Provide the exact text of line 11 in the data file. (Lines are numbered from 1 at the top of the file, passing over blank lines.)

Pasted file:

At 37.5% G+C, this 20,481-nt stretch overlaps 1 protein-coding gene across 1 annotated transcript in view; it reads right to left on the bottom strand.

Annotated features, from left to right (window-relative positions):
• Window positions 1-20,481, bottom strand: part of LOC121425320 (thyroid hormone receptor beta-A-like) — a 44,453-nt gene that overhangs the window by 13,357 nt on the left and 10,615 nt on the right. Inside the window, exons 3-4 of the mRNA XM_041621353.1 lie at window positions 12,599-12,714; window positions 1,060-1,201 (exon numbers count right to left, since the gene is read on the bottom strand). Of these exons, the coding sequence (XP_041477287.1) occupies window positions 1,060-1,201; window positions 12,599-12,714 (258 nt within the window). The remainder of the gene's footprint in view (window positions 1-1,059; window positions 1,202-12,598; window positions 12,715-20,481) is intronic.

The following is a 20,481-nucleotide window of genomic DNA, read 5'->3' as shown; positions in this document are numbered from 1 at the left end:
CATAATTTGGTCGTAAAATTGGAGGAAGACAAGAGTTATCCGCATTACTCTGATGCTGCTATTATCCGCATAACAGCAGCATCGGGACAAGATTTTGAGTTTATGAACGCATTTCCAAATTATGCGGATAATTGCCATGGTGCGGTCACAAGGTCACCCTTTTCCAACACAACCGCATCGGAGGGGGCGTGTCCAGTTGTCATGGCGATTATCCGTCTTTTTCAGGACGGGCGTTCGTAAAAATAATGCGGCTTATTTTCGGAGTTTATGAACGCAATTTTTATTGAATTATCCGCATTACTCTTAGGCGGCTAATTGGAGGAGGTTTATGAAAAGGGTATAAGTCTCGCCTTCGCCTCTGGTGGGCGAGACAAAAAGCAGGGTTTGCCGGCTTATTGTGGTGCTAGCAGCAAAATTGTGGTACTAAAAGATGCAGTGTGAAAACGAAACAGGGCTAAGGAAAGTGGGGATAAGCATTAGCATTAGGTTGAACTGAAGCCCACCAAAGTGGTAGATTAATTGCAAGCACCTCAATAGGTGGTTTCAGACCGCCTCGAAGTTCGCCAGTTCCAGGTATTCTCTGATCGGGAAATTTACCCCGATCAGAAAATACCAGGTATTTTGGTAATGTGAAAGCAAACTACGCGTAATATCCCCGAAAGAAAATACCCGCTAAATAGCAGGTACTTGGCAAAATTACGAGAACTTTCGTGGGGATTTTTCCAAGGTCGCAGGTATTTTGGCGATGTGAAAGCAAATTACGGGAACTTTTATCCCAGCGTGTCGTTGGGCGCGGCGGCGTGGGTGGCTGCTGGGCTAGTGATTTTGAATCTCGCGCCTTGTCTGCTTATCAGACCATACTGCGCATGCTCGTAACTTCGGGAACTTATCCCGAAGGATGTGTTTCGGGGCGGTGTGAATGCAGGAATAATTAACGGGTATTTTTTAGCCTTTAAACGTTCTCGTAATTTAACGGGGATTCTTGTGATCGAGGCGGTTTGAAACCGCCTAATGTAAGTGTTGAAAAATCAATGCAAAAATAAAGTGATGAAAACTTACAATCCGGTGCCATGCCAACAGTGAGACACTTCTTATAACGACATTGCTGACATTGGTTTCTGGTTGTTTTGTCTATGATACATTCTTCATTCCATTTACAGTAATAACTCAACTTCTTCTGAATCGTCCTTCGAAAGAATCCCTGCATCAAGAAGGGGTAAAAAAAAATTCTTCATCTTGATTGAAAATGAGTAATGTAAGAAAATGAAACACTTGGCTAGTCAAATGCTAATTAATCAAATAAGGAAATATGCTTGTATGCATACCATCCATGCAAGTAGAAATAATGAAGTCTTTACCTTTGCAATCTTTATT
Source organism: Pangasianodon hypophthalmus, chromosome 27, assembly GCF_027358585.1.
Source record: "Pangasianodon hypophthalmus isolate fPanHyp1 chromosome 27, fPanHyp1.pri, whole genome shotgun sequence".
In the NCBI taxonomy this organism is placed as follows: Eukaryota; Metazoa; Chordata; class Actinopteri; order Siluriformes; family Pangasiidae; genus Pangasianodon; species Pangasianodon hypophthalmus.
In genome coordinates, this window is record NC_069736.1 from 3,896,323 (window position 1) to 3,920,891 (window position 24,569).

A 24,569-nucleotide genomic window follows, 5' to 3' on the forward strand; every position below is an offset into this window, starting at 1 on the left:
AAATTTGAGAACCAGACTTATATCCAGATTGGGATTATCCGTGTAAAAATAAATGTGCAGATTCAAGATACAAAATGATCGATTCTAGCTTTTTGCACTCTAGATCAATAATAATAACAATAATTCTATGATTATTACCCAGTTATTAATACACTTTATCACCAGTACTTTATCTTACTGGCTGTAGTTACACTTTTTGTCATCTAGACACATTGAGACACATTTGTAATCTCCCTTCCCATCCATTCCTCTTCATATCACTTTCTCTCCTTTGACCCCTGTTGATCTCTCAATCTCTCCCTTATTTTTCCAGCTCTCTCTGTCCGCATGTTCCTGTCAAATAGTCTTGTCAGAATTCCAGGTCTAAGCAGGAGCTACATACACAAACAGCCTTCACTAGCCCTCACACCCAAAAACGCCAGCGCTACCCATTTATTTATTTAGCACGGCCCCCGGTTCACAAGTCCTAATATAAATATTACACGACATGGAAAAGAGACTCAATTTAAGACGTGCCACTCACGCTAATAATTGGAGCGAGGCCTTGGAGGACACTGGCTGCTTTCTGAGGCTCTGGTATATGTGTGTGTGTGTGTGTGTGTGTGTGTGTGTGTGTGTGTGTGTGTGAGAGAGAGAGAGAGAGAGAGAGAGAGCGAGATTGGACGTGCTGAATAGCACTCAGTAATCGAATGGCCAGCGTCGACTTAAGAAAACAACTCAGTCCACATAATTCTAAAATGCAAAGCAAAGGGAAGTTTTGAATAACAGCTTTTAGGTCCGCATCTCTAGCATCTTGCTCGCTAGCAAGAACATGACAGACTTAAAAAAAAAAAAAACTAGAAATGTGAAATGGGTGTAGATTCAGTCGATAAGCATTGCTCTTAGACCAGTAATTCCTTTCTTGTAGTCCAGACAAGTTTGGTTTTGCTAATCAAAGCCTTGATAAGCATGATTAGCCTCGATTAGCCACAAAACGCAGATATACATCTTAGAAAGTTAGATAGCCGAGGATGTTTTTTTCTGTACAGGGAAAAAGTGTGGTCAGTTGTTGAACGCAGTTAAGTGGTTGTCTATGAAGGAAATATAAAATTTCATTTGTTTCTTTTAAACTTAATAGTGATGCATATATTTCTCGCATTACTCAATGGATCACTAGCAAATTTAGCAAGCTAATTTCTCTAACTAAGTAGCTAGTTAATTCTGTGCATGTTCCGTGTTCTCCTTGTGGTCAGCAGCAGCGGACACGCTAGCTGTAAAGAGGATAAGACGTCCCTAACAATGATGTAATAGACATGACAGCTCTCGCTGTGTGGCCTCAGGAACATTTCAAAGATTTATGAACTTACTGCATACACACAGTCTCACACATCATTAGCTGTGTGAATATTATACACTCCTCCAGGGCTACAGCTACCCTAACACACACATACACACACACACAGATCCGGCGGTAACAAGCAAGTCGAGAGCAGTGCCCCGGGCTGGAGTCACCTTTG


AAATTTGAGAACCAGACTTATATCCAGATTGGGATTATCCGTGTAAAAATAAATGTGCAGATTCAAGATACAAAATGATCGATTCTAGCTTTTTGCACTCTAGATCAATAATAATAACAATAATTCTATGATTATTACCCAGTTATTAATACACTTTATCACCAGTACTTTATCTTACTGGCTGTAGTTACACTTTTTGTCATCTAGACACATTGAGACACATTTGTAATCTCCCTTCCCATCCATTCCTCTTCATATCACTTTCTCTCCTTTGACCCCTGTTGATCTCTCAATCTCTCCCTTATTTTTCCAGCTCTCTCTGTCCGCATGTTCCTGTCAAATAGTCTTGTCAGAATTCCAGGTCTAAGCAGGAGCTACATACACAAACAGCCTTCACTAGCCCTCACACCCAAAAACGCCAGCGCTACCCATTTATTTATTTAGCACGGCCCCCGGTTCACAAGTCCTAATATAAATATTACACGACATGGAAAAGAGACTCAATTTAAGACGTGCCACTCACGCTAATAATTGGAGCGAGGCCTTGGAGGACACTGGCTGCTTTCTGAGGCTCTGGTATATGTGTGTGTGTGTGTGTGTGTGTGTGTGTGTGTGTGTGTGTGTGTGAGAGAGAGAGAGAGAGAGAGAGAGAGCGAGATTGGACGTGCTGAATAGCACTCAGTAATCGAATGGCCAGCGTCGACTTAAGAAAACAACTCAGTCCACATAATTCTAAAATGCAAAGCAAAGGGAAGTTTTGAATAACAGCTTTTAGGTCCGCATCTCTAGCATCTTGCTCGCTAGCAAGAACATGACAGACTTAAAAAAAAAAAAAACTAGAAATGTGAAATGGGTGTAGATTCAGTCGATAAGCATTGCTCTTAGACCAGTAATTCCTTTCTTGTAGTCCAGACAAGTTTGGTTTTGCTAATCAAAGCCTTGATAAGCATGATTAGCCTCGATTAGCCACAAAACGCAGATATACATCTTAGAAAGTTAGATAGCCGAGGATGTTTTTTTCTGTACAGGGAAAAAGTGTGGTCAGTTGTTGAACGCAGTTAAGTGGTTGTCTATGAAGGAAATATAAAATTTCATTTGTTTCTTTTAAACTTAATAGTGATGCATATATTTCTCGCATTACTCAATGGATCACTAGCAAATTTAGCAAGCTAATTTCTCTAACTAAGTAGCTAGTTAATTCTGTGCATGTTCCGTGTTCTCCTTGTGGTCAGCAGCAGCGGACACGCTAGCTGTAAAGAGGATAAGACGTCCCTAACAATGATGTAATAGACATGACAGCTCTCGCTGTGTGGCCTCAGGAACATTTCAAAGATTTATGAACTTACTGCATACACACAGTCTCACACATCATTAGCTGTGTGAATATTATACACTCCTCCAGGGCTACAGCTACCCTAACACACACATACACACACACACAGATCCGGCGGTAACAAGCAAGTCGAGAGCAGTGCCCCGGGCTGGAGTCACCTTTG